A Good Home, Family, Family Matriarch, Gardening, Gratitude, Home, Inspiration, Life in canada, Lifestyle, Mothering, Mothers, Non-fiction writing, Parents, Raising Children, Relationships, Spring Bulbs, Thanks, Tulips

Mother’s Day in the Garden

One garden here at the old farmhouse is extra-special. 

Partly shaded by a large red maple, it has two dogwood trees, two purple lilacs, a Japanese maple and a forsythia shrub. The Japanese maple was stuck there “temporarily” but was somehow forgotten and has outgrown its spot.

Blog Photo - Spring Trees and Flowers

“One of these days, I’ll have to move it,” my husband says. But that tree is so big now that I suspect it’s not going anywhere.

Hydrangea shrubs and tree peonies also flourish here.

Blog Photo - Lilacs and forget Me Nots

In front of them are smaller plants: Solomon’s seal; ferns; the intriguingly shaped “Jack-in the Pulpit”; the occasional trillium (Ontario’s official flower); may apples and another woodland plant whose name I never learned.

Solomon's Seal
Solomon’s Seal

Pink tulips come up every spring, as do daffodils, astilbe, and hosta. It’s the only garden bed that’s home to such a variety of characters: woodland, shade, and sun-loving plants.

Blog Photo - Mama's Garden1

No wonder it’s called “Mama’s Garden”.  The children she mothered are a variety of characters too.

Throughout the spring, pink lamium borders one side of Mama’s Garden, while blue forget-me-nots border the other. Recently, though, they’ve both strayed into the path.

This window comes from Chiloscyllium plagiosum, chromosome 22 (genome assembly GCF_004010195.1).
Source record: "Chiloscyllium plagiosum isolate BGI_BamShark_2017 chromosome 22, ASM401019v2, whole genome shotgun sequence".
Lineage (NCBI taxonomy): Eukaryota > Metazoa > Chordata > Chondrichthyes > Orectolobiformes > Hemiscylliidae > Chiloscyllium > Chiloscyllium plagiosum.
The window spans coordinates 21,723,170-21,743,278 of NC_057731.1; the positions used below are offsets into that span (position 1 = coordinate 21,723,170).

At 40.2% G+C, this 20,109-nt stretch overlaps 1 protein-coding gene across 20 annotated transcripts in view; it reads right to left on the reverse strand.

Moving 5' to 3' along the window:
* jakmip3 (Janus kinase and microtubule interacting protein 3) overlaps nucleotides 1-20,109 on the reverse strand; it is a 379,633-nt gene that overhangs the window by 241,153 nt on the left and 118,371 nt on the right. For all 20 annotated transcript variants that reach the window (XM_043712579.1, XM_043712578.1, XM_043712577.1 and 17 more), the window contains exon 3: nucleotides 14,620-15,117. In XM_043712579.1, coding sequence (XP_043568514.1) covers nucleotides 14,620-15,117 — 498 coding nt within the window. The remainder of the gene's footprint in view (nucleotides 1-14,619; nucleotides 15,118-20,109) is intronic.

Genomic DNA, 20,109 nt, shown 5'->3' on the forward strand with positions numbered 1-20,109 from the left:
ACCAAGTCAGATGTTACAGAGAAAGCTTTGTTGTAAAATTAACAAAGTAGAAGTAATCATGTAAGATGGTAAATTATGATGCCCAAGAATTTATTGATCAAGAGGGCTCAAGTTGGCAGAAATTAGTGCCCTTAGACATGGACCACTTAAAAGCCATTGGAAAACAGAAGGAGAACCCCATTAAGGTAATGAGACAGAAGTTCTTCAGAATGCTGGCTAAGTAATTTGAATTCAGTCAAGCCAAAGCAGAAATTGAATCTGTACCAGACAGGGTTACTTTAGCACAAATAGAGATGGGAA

“Your garden would look better if I could weed the path regularly”, I apologize to Mama.

And I can hear her voice saying: “Ah, m’dear. It’ll get done. Right now, there are more important things on your plate.”

Blog Photo - Mama's Garden front arbor

My husband named the garden in tribute to Mama’s great love of gardening.

Blog Photo - Mama's Garden - CR and mug of coffee

My mother died several years ago.

On every Mother’s Day since, I head out to Mama’s Garden, no matter what the weather, no matter what condition I’m in. I bring a sturdy mug of coffee, walk through the entrance arbour and down the short pathway, looking at the growing things around me.

I sit on the stone bench at the back of the garden.

“Thank you, Mama,” I say.

Blog Photo - Clematis on Arbor

There are so many things to thank her for.  

So I thank her and I thank God for her, and sometimes the talk with Mama gets mixed in with the prayer and it feels like the beings I am talking to are one and the same, but I don’t think either Mama or God would mind.

I give thanks.

Blog Photo - Mama's Garden CU of CR

For a mother who loved and tended her family.  For a mother who taught us the importance of growing things.  And for a mother whose love and faith live on in our hearts.

Blog Photo - Tulips Hosta and Forget Me Nots

Garden photos by Hamlin Grange. Photos of Cynthia by Dale Ratcliffe.

 

This post is dedicated to my mother and mother-in-law, who mothered not just their own children, but all our cousins and friends when they needed mothering too.

Happy Mother’s day, and happy belated Mothering Sunday, to all women who tend and care for children.

 

A Good Home, Family, Mothering, Parents, Raising Children

My Proudest Achievement – Part 1